The Great Southern and Western Railway (GS&WR) was an Irish gauge railway company in Ireland from 1844 until 1924. The GS&WR grew by building lines and making a series of takeovers, until in the late 19th and early 20th centuries it was the largest of Ireland's "Big Four" railway networks. At its peak the GS&WR had an 1,100-mile (1,800 km) network, of which 240 miles (390 km) were double track.

Mallow railway station

Mallow railway station is an Irish station on the Dublin-Cork railway line and Cork Suburban Rail.

Ballybrophy railway station Railway station in Ballybrophy, Ireland

Ballybrophy is a railway station in the village of Ballybrophy, County Laois, Ireland, halfway between Borris-in-Ossory and Rathdowney in the Barony of Clandonagh.

Limerick Colbert railway station Railway station in Limerick, Ireland

Limerick Station also known as Colbert Station or Limerick Colbert serves the city of Limerick in County Limerick. It is on Parnell Street and is the main station on the Limerick Suburban Rail network. It has approximately 2,500 rail passengers a day travelling on four rail routes. The Bus Éireann bus station on site services approximately one million passengers a year, with 125 buses departing each day.

Waterford railway station

Waterford railway station serves the city of Waterford in County Waterford, Ireland. The station is located across Rice Bridge on the north side of the city.

Clonmel railway station

Clonmel railway station serves the town of Clonmel in County Tipperary, Ireland.

Nenagh railway station Railway station

Nenagh railway station serves the town of Nenagh and surrounding area in County Tipperary, in the Mid-West Region of Ireland.

InterCity (Iarnród Éireann)

InterCity is the brand name given to rail services operated by Iarnród Éireann that run between Dublin and other major cities in Ireland. InterCity branding is also used in other European countries by unaffiliated organizations.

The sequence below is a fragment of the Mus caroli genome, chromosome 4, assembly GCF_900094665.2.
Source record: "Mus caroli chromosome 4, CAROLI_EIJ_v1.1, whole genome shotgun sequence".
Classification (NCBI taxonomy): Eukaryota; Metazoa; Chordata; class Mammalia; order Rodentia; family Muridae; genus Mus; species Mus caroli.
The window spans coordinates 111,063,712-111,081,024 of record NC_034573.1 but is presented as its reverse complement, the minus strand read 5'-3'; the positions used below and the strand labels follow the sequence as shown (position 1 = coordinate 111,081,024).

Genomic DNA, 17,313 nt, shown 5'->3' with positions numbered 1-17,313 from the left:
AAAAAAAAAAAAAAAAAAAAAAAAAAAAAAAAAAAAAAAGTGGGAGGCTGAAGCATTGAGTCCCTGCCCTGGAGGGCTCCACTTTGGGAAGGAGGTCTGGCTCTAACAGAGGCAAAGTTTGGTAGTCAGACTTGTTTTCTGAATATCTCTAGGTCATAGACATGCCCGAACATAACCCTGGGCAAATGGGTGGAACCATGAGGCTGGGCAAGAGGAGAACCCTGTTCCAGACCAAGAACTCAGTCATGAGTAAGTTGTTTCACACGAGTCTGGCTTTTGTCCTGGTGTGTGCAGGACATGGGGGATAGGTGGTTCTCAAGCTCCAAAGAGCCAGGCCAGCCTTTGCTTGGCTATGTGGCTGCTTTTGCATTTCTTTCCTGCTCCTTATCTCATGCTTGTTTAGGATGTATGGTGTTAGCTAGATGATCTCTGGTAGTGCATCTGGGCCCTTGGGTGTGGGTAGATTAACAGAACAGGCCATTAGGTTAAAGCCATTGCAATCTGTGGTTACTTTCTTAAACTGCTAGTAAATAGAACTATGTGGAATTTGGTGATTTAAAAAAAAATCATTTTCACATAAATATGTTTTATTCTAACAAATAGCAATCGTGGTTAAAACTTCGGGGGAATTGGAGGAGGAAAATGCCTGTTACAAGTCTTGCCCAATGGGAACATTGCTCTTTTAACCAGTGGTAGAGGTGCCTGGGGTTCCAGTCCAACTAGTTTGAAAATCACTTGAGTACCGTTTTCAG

Commuter (Iarnród Éireann)

Commuter is a brand of suburban rail services operated by Iarnród Éireann in the Republic of Ireland, serving the cities of Dublin, Cork, Limerick and Galway. This brand is distinct from the longer distance InterCity brand, and Dublin's higher frequency DART brand. Most Commuter services share a track with InterCity services. During the first decade of the new millennium, Iarnród Éireann put a significant amount of effort into upgrading its network, with new tracks, signalling, station upgrades and trains. Commuter services are operated by diesel multiple unit train sets.

Dublin–Cork railway line

The Dublin–Cork Main Line is the main InterCity railway route in Ireland between Dublin Heuston and Cork Kent. In 2018, 3.46 million passengers travelled on the line, a 10% increase from 2017 figures.

Limerick–Rosslare railway line Railway line in Ireland

The Limerick–Rosslare Main Line is a railway route in the Republic of Ireland that linked the city of Limerick on the Atlantic coast with Rosslare Europort on the coast of the Irish Sea. It also serves the city of Waterford, and at Limerick Junction it connects with the Dublin–Cork railway line.

Limerick Suburban Rail

Limerick Suburban Rail are a group of Iarnród Éireann commuter train services from Limerick Colbert to various other destinations on three different lines.

Waterford, Limerick and Western Railway

The Waterford Limerick & Western Railway (WL&WR), formerly the Waterford and Limerick Railway up to 1896, was at the time it was amalgamated with the Great Southern & Western Railway in 1901 the fourth largest railway in Ireland, with a main line stretching from Limerick to Waterford and branches to Sligo and Tralee.

The Limerick–Ballybrophy line is a 91.5 km railway line connecting the city of Limerick with Ballybrophy in County Laois. The line diverges from the Limerick to Limerick Junction railway line at Killonan Junction and continues in a north east direction with five intermediate stops at Castleconnell, Birdhill, Nenagh, Cloughjordan and Roscrea. The line ends at Ballybrophy where it joins the Dublin-Cork Main Line.

Inchicore railway works Ireland’s major rail engineering facility, Dublin

Inchicore Railway Works, also known locally as 'Inchicore' or 'The Works', was founded by the Great Southern & Western Railway in 1846 and emerged to become the major engineering centre for railways in Ireland. Located c. 3km west of Dublin city centre, the works cover an area of approximately 73 acres (300,000 m2).


  1. 1 2 3 Murray & McNeill (1976), p. 174.
  2. "Dublin Heuston to Cork" (PDF). Iarnród Éireann. Retrieved 8 May 2018.
  3. "Thurles station" (PDF). Railscot – Irish Railways. Retrieved 7 September 2007.
  4. "Wood, Sancton: Works". Dictionary of Irish Architects. Retrieved 21 September 2021.{{cite web}}: CS1 maint: url-status (link)
  5. Murray & McNeill (1976), p. 128.
  6. O'Halpin, Eunan; Corrain, Daithi O. (20 October 2020). The Dead of the Irish Revolution. Yale University Press. ISBN   9780300123821 via Google Books.
  7. "December 1921".
  8. "391 – (T42) Thurles to Limerick via Newport & UL" (PDF). Retrieved 2 March 2020.